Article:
Probably the nicest rejection I’ve ever gotten, however I couldn’t figure out what “too human” meant.  And now I know.  Miranda July’s new book, It Chooses You is exactly that.  It is too human.  It is the part of a human you don’t even really want to know, like an episode of Bones where you see the maggots crawling around inside the eye and wonder “why, again, did I sit on the couch to watch something so disturbing…” This is July’s book, except the question is: “why, again, did I decide to read about an eighty-year-old-man who for the last fifty years has written his wife dirty celebration cards?”  I don’t know why.  Why do we talk and walk at once, why do some people hate the sound of gum popping, or some kids bite?  Because we’re human, and we have a deep longing to connect to our body, and the bodies of other people.

Sometimes, you meet people who think their just a soul and their body is just this vehicle of living life how they want too.  Then why when we break our body, can it break our heart?  Our bodies are instinctive parts of who we are – if I didn’t have my particular hands with their wart scars from seventh grade, and gluttonous amount of rings would I be typing this blog right now?  If the generations of women before me didn’t have curly hair, would I be so blessed to be highlighted red, and springing?  No.  My body, is a vehicle to move, yes, but it’s also a vehicle to hurt me by, or a vehicle to physically show an emotion, or a vehicle to drive my experiences.

I think July says this better than me, so here are some of my favorite quotes:

  • “If I’d been Sophie, my character in the movie, I would have had an affair at this point.  Not out of passion, but simply to hand myself over to someone else, like a child.” (It Chooses You, 140)
  • “All I ever really want to know is how other people are making it through life – where do they put their body – hour by hour – and how do they cope inside of it?” (It Chooses You, 157)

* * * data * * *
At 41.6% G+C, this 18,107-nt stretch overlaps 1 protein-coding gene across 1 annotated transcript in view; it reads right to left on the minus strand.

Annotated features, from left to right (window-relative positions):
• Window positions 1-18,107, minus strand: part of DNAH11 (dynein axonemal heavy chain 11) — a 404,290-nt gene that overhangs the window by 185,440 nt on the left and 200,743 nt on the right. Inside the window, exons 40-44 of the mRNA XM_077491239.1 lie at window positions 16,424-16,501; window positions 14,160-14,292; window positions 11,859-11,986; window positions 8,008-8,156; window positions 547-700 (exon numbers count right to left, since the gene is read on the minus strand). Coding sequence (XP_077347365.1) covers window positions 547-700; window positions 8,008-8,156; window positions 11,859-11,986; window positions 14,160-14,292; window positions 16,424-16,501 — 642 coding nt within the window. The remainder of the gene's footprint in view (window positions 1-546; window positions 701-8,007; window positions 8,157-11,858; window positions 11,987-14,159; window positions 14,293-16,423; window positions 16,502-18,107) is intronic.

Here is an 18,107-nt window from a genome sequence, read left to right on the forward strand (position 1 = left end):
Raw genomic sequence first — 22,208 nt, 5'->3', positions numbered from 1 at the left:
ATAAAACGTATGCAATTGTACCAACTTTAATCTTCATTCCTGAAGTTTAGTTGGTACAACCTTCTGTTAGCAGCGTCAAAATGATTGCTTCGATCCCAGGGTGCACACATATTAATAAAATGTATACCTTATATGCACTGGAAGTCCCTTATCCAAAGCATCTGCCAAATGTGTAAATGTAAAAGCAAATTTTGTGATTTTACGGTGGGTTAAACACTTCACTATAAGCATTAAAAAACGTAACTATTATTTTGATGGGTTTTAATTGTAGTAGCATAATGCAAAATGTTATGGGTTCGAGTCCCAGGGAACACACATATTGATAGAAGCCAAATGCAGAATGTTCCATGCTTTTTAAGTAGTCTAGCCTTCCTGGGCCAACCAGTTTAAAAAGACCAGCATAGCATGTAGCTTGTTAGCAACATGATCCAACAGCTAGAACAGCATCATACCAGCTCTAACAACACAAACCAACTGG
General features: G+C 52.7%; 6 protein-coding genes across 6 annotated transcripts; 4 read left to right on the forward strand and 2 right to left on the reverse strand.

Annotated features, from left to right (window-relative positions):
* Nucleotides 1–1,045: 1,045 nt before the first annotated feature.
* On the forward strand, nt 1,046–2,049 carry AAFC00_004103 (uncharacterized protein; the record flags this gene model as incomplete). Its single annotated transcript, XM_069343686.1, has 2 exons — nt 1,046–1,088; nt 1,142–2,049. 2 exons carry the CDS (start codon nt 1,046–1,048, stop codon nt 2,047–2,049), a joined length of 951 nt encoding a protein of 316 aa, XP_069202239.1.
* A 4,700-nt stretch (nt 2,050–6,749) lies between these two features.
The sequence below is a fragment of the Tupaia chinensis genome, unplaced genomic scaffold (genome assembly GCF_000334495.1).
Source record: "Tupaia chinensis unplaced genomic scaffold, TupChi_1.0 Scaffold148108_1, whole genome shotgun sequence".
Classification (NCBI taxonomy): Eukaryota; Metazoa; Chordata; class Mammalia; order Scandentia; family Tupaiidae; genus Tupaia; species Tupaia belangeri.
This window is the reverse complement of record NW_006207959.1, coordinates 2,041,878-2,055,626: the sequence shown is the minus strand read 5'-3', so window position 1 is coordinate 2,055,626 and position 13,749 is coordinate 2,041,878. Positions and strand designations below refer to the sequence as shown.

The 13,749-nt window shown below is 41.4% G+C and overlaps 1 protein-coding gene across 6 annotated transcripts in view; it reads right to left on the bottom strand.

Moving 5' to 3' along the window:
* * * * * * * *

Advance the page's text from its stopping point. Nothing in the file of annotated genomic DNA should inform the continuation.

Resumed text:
• “Most of life is offline, and I think it always will be; eating and aching and sleeping and loving happen in the body.” (It Chooses You, 161).
I’d love to write about Miranda July and her newest book for hours and hours and hours (literally).  I’d like to sit here with my pears and my watch off and just type about how much I respect her for writing books that don’t cater to the norm.  And the funniest part about this is that the New York Times still takes her seriously as a writer.  I’m not sure if it’s her major stats for films (Sundance Winner) or No One Belongs Here More Than You ratings, but the major publications take her seriously.  I think it’s because she doesn’t take it seriously, she’s the opposite of the tweed coat you expect to see winning the Pulitzer or the National Book, she’s just a normal chick who does normal chick things like driving a Prius and thinks about having children because she’s hit thirty and it’s just that time inside of her body.  So, if after all of this, I haven’t convinced you to buy the book, I’m sorry.  I hope these excerpts below will.

For people who can’t take my own personal (and bias) opinion and go out and buy the book immediately…the New Yorker Book Bench is featuring an excerpt everyday this week.  And lucky for you I search the internet crawl spaces for things to prove the worth of books I love and you can take a sneak peek right here.  SNEAK PEEK. 

It must be the day you went for Chinese and came upon all this luck in your fortune cookie because I’ve organized EVEN MORE excerpts.

SNEAK PEEK 2.0  (Joe is easily my favorite part of the book and also very much part of the cover). 

SNEAK PEEK 3.0

SNEAK PEEK 4.0

SNEAK PEEK 5.0  

Here’s The Future trailer:

*

Other fun Miranda July – esque things:

11 thoughts on “It’s Chosen Me.

  1. jess says:

    I love how there is such an emphasis about the connection between body and soul! Real may be raw but aren’t we all made of raw material and then cultivate it?

    • Cassie says:

      Haha, she’s amazing. Just google imaging her (yes I made that a verb) is amazing. She’s so cute and quirky. It’s like a mix between zooey deshanel and Katy Perry, but geekier and more bookish all at once. I love it. Definitely give the new book I read, but from your comment I’m sure you will!

  2. Michelle Nichols says:

    Ummm so I still bite people as an adult.. Is that a problem? :) And I just requested one of July’s books at the library :)